Am I trying to hurt this person?

Am I trying to serve my ego? To boost myself up in some way, to make myself look important, smart, or cool?

Is saying this just serving a favored identity of mine?

Am I confused and trying to hide it?

If you answered yes to any of these, then it’s best not to say anything. In other words, check your motivations for speaking. If it is selfish, hurtful, or comes from a place of confusion, then abstain. However, I would add one caveat. Before abstaining ask yourself this question:

Am I simply avoiding speaking up because it will be uncomfortable?

If you answered yes to this, then reconsider. Don’t let misguided ideas of right speech get in the way of doing the right thing.

About Ron

To learn meditation, no matter where you are in the world, just send an email to: alohadharma@gmail.com

Posted on November 17, 2012, in buddhism, Dharma, Morality, Uncategorized, Wisdom and tagged , , . Bookmark the permalink. 11 Comments.

  1. Hi Ron –

    ‘Right speech’ is still confusing to me… At one place you write, “Right speech is not determined by how it looks to others. It is determined by the intent of the speaker.”, and then in the next paragraph you seem to contradict yourself when referring to the Buddha “…he was likely perceived as being compassionate even when calling a person “stupid.” which would indicate that in the latter ‘right speech’ is determined by how it looks to others?

    In my own experience calling someone stupid is rarely fruitful if I’m saying it to someone’s face, but can be fruitful if used as a factual description of someone’s behavior, then I often say person x is “silly/stupid/foolish” as in “lacking intelligence or common sense” (not that even just using words like stupid or foolish automatically provokes strong reactions in some people..)

    I like your attitude of generally rooting out stupidity within ‘dharma-discourse’ and i feel it has to do about recovering the value of judgment, as being “judgmental” is such a huge no-no in spirituality in general. In my experience if one practice being ‘non-judgmental’ you tie yourself up in endless knots, trying not to have opinions about things that are clearly better/worse than other things … ‘right speech’ is on the same level as ‘non-judgmental’ in terms of uselessness IMO. Wouldn’t a more useful distinction be between moral judgment (as in condescension) and merely judgment (as in preferring something over something else or just discernment) ?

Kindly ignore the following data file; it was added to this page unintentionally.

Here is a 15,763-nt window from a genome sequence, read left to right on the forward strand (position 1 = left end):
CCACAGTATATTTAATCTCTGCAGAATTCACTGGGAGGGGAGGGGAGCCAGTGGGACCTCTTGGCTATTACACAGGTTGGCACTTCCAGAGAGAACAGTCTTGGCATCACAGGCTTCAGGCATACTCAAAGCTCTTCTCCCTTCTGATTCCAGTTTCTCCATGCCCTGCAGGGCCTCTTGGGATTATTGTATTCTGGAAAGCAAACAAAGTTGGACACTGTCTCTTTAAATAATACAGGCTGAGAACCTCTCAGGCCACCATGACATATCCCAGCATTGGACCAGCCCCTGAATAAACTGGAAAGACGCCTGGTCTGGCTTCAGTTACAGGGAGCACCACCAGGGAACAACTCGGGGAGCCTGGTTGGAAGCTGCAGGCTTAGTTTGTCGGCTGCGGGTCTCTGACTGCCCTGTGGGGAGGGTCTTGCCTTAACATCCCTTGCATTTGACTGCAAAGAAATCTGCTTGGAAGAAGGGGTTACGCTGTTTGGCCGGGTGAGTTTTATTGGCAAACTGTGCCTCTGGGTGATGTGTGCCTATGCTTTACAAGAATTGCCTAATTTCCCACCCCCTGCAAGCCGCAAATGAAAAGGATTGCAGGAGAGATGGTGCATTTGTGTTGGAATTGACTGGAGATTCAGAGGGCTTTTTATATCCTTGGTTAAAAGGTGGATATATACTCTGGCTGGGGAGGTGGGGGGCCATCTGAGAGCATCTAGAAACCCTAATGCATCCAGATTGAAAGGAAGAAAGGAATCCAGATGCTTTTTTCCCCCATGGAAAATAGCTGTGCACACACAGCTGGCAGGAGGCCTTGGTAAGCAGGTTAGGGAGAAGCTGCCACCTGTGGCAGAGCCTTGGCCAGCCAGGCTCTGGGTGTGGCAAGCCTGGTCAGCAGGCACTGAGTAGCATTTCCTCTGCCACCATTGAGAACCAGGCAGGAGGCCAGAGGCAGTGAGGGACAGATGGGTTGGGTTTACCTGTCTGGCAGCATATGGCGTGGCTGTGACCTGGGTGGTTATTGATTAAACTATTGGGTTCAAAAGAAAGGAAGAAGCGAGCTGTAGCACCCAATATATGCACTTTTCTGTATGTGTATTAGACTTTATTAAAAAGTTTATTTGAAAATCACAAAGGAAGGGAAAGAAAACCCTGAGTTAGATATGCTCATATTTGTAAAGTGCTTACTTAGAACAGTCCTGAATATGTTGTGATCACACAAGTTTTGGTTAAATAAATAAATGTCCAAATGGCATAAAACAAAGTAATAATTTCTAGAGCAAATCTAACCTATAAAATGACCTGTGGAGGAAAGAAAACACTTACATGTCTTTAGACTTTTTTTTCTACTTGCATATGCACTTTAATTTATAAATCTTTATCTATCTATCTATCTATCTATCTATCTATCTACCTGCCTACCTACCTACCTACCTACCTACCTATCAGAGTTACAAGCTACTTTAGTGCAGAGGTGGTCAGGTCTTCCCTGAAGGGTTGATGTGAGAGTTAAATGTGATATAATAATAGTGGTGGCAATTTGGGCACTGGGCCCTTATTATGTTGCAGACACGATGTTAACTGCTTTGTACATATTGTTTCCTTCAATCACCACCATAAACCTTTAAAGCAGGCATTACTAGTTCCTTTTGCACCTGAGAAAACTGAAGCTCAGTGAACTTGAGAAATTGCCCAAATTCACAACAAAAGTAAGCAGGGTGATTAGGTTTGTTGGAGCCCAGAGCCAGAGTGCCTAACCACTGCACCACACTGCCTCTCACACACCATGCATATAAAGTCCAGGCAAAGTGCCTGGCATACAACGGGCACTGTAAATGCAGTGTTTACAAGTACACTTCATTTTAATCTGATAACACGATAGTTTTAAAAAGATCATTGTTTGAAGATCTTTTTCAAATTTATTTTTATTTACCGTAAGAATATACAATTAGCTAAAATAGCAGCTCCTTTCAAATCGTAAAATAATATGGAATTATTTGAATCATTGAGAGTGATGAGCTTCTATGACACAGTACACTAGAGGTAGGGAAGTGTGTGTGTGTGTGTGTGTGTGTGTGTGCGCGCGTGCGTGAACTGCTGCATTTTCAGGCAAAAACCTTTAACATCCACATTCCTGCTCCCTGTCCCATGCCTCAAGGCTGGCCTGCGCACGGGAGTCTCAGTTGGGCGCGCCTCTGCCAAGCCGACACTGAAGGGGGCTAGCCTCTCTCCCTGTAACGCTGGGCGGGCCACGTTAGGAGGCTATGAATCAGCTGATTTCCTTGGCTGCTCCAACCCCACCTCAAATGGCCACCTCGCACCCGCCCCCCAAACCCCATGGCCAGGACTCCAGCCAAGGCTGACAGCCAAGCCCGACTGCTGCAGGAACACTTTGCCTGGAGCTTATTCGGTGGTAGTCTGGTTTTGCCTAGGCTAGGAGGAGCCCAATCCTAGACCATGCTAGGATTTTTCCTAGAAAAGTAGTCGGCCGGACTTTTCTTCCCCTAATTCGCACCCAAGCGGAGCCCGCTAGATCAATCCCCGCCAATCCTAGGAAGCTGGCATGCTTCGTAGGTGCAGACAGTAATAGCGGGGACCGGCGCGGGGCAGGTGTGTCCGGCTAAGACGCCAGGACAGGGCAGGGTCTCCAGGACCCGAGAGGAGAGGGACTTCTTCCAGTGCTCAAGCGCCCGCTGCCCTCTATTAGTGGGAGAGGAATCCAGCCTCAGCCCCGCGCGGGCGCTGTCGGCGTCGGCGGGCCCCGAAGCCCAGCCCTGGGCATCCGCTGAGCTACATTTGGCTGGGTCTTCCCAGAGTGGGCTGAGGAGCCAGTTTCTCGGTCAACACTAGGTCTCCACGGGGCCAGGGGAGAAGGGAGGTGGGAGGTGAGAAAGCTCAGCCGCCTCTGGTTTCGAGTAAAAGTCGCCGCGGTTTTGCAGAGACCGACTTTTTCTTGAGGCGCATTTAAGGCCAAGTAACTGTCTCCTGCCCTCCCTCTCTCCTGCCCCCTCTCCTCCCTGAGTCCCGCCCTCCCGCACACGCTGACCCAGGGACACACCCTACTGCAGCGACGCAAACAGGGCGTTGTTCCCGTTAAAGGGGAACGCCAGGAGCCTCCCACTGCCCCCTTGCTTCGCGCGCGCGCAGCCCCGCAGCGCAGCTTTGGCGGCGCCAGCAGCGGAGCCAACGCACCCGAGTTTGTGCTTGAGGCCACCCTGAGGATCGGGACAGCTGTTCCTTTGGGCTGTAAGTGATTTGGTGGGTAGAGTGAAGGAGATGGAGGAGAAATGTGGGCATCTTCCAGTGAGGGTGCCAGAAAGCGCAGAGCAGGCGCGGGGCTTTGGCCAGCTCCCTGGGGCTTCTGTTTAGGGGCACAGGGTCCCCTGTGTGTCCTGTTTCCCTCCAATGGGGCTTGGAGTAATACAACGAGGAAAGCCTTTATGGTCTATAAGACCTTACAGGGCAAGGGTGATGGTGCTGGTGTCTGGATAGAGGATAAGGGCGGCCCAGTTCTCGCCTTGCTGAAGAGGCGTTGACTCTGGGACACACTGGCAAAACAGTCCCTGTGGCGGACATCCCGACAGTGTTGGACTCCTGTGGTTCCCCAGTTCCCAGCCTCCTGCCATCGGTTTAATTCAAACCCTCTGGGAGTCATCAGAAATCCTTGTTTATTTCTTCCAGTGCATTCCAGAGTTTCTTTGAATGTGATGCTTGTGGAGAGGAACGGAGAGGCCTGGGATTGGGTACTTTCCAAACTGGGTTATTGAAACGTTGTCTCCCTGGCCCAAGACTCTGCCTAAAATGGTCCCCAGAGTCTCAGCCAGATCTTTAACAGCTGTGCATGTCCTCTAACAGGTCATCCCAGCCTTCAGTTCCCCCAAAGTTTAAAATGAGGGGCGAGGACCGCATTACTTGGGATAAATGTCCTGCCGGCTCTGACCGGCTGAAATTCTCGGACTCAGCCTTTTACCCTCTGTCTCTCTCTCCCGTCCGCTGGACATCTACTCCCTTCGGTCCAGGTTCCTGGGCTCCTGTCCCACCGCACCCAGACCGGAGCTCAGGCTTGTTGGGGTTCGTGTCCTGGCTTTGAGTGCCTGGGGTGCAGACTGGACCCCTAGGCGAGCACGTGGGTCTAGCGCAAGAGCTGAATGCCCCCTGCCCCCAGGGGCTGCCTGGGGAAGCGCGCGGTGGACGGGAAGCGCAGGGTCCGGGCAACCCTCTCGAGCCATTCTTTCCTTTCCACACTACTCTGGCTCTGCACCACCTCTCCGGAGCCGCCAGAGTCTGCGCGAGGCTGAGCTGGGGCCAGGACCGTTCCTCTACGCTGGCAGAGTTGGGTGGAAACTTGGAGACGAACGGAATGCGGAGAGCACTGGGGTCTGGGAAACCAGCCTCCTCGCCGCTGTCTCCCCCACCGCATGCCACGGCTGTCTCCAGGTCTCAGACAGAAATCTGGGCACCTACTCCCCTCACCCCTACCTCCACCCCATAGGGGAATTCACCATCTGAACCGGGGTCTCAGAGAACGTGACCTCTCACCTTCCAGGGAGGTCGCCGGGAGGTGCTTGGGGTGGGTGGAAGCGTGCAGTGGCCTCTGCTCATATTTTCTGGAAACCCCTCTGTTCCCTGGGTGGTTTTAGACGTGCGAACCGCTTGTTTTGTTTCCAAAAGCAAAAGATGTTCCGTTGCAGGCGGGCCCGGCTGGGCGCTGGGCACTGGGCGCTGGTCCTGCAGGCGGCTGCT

Thanks!

    • Hey Ole,

      I didn’t mean to imply that because the Buddha was perceived as compassionate that it was right speech. Plenty of people say lulling and confusing things in a warm and compassionate manner. Saying things compassionately doesn’t make it right speech. Rather, since he was using such harsh language from a place of compassion (wanting the other person to wake up) it is that intention that makes it right speech. The thing is, he could be SO harsh and still help the person awake because, if the legends are true, he just oozed warmth and compassion. People felt it even in those harsh moments.

      But your comment points to a missing part of this essay – skillful delivery.

      This essay is about one aspect of right speech – being honest. But there are other skills to master, ones that are more subtle and difficult. And those skills are about delivery. If your intention truly is to help the other person wake up, then you should think about how harsh the words are and whether they will help or hinder that process. As with everything, there is a “middle way” here. Too harsh shuts things down. Too soft can make you appear to agree with confusion or hate. Find that sweet spot where you prod the person into wakefulness while not shutting them down.

      Most people in the dharma scenes today focus only on the delivery. They try to ooze the warmth and compassion, and avoid saying anything that could be perceived as harsh – even if it is true and the right thing to do. That is why I spent this essay on the importance of being honest, even if it is harsh.